Solo: A Star Wars Story is a narratively uneven structure, but ultimately it's still a fast-paced space opera. Dust off the rough parts and you’re in for a ride.
While, the newest Star Wars film failed to break records at the box office (possible franchise fatigue), nevertheless, it still aimed itself to be considered as a worthy tribute to the Star Wars saga. I would somewhat agree with that statement. Solo: A Star Wars Story adds in a fairly eager story about the origins of Han Solo (a wonderful Alden Ehrenreich). Although, at times, it seemed to be fighting with itself narratively speaking. The film takes a good portion of the first act before it kicks up the pace, gears, and stakes. This could be due to the creative differences between Lucasfilm and previous director’s Phil Lord and Christopher Miller (The Lego Movie and 21 Jump Street). Lord and Miller were reportedly fired about halfway through the production process. This led Disney to look for another director, who would take on the responsibility and finish the job.
That direction came into Ron Howard’s (Rush and A Beautiful Mind) hands. Howard kind of gets the job done for Solo. Guided through the rough patches, Han and his crew take flight and fight to save their own skin. In Solo, we are thrown into the dark and dangerous criminal underworld; while we also meet Chewbacca (Joonas Suotamo), Lando Calrissian (the fantastic Donald Glover), Qi'ra (The fierce Emilia Clarke), Beckett (a stubborn Woody Harrelson) and L3-37 – a feminist fighting droid (voiced by Phoebe Waller-Bridge). The film really takes it into second gear, when we are introduced to Glover’s notorious Lando Calrissian at a gambling casino. Glover embodies the role as the famous former smuggler played by Billy Dee Williams back in the ‘80s. To me, Glover was the best part of this movie and kept the ball rolling. I would love to see Glover in his own standalone Star Wars adventure.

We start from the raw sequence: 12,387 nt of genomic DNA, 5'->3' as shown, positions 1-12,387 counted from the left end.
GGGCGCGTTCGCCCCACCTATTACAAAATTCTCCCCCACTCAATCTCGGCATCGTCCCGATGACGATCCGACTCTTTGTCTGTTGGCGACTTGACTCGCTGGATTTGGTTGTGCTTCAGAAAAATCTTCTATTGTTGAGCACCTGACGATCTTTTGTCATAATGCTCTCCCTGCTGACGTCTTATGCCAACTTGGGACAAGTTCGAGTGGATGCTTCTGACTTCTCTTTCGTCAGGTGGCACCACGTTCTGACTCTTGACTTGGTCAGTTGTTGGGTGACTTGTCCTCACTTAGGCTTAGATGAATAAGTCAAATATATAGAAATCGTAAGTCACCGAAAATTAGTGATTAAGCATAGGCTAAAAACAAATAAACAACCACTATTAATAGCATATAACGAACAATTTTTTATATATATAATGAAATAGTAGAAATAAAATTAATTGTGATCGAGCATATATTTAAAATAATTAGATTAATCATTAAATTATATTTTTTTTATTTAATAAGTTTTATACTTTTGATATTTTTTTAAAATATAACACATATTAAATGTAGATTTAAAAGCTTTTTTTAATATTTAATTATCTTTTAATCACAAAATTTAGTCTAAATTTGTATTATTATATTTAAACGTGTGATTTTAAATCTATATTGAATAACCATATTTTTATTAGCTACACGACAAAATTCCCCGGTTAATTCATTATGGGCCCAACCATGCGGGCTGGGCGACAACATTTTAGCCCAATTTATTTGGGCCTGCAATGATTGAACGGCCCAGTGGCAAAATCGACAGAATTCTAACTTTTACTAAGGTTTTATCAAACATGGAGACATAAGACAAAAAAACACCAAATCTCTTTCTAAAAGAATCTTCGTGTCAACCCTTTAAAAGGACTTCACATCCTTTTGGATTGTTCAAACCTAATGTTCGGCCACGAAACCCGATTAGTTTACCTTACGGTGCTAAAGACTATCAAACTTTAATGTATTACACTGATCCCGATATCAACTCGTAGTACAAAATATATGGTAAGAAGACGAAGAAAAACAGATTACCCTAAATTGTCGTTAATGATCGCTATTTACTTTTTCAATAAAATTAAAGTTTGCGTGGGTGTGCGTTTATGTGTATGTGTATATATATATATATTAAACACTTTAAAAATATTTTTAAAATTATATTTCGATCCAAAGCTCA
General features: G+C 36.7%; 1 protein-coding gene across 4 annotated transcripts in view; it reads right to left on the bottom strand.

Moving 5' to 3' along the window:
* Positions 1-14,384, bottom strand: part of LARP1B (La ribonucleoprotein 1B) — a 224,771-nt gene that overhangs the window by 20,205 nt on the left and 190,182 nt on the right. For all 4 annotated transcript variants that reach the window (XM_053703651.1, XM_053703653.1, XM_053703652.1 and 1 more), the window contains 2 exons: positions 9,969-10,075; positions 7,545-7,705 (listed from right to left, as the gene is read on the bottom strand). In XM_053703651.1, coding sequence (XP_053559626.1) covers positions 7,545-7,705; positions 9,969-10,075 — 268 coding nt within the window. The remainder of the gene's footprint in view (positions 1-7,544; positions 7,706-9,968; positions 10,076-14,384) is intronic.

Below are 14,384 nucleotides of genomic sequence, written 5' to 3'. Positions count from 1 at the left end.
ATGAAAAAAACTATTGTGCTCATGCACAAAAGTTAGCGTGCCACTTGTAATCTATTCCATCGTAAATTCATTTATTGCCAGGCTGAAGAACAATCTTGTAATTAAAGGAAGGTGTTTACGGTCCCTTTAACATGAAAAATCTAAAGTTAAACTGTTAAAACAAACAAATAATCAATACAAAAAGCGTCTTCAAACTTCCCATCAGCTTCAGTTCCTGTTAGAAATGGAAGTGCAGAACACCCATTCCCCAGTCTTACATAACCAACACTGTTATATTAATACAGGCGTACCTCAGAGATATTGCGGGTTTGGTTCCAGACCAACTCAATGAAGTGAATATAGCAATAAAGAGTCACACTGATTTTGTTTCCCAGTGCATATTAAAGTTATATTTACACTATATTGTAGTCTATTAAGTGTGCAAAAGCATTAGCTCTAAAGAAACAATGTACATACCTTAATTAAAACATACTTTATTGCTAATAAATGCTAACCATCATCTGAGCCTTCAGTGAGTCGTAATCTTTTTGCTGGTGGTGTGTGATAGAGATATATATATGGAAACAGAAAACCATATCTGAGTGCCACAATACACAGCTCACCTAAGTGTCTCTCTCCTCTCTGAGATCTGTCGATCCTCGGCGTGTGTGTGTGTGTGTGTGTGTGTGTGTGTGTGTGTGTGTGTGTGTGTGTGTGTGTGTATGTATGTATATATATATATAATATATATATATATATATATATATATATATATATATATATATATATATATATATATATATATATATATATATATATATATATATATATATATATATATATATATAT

While, Ehrenreich also brought his own unique attributes to the role of Han. Ehrenreich’s charisma shined brightly throughout this picture. Overall, Solo is a mostly fun flick – nothing more and nothing less. There were, at times, some extremely exciting action set pieces. Like when Han and Chewie piloted the Millennium Falcon together through uncharted space, barely escaping the tentacle monster. While, at others, the film’s plot seemed at a standstill. Along, with the dark and gloomy cinematography, which was frustrating and hard to see. Unlike The Last Jedi, Solo doesn’t take the franchise into any new direction. But in the end, some would say that’s okay. So, if you check your brain out in the tickets admissions, you should enjoy this newest space opera extravaganza.
Solo: A Star Wars Story is rated PG-13 (Parents Strongly Cautioned). For sequences of sci-fi action/violence.
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